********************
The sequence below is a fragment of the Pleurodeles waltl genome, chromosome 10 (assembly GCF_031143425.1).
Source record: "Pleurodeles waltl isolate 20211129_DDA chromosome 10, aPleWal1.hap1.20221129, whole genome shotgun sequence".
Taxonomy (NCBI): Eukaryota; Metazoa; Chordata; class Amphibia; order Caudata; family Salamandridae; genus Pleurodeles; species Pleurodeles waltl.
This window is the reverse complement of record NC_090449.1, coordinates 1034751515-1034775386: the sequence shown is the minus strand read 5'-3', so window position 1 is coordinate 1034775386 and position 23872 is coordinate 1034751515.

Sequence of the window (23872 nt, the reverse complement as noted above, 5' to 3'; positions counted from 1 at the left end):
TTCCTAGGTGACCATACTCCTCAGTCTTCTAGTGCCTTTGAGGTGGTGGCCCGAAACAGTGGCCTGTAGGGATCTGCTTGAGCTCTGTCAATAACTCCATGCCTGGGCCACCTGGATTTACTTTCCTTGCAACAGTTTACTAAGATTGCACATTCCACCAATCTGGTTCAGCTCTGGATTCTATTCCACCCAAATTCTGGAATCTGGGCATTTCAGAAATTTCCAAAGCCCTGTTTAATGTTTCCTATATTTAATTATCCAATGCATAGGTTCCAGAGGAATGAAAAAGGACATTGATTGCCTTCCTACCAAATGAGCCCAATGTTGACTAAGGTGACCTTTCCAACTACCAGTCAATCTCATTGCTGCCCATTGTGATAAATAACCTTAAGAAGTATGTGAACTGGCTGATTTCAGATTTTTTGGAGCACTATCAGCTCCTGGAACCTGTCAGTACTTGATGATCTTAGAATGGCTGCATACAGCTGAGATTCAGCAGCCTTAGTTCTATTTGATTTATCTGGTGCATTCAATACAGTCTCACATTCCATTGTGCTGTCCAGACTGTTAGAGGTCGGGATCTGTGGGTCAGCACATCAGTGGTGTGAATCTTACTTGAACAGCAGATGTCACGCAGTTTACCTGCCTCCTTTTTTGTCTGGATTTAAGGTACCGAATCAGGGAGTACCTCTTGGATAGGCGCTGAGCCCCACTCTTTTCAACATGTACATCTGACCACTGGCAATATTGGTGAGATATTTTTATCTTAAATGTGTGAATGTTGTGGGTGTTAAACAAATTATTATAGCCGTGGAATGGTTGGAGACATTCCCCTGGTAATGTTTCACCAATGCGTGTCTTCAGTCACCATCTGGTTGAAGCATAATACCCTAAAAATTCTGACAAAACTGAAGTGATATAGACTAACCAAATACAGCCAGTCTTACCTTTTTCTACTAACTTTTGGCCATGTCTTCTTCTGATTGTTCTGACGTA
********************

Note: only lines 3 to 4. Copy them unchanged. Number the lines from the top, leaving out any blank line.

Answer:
Taxonomy (NCBI): Eukaryota; Metazoa; Chordata; class Amphibia; order Caudata; family Salamandridae; genus Pleurodeles; species Pleurodeles waltl.
This window is the reverse complement of record NC_090449.1, coordinates 1034751515-1034775386: the sequence shown is the minus strand read 5'-3', so window position 1 is coordinate 1034775386 and position 23872 is coordinate 1034751515.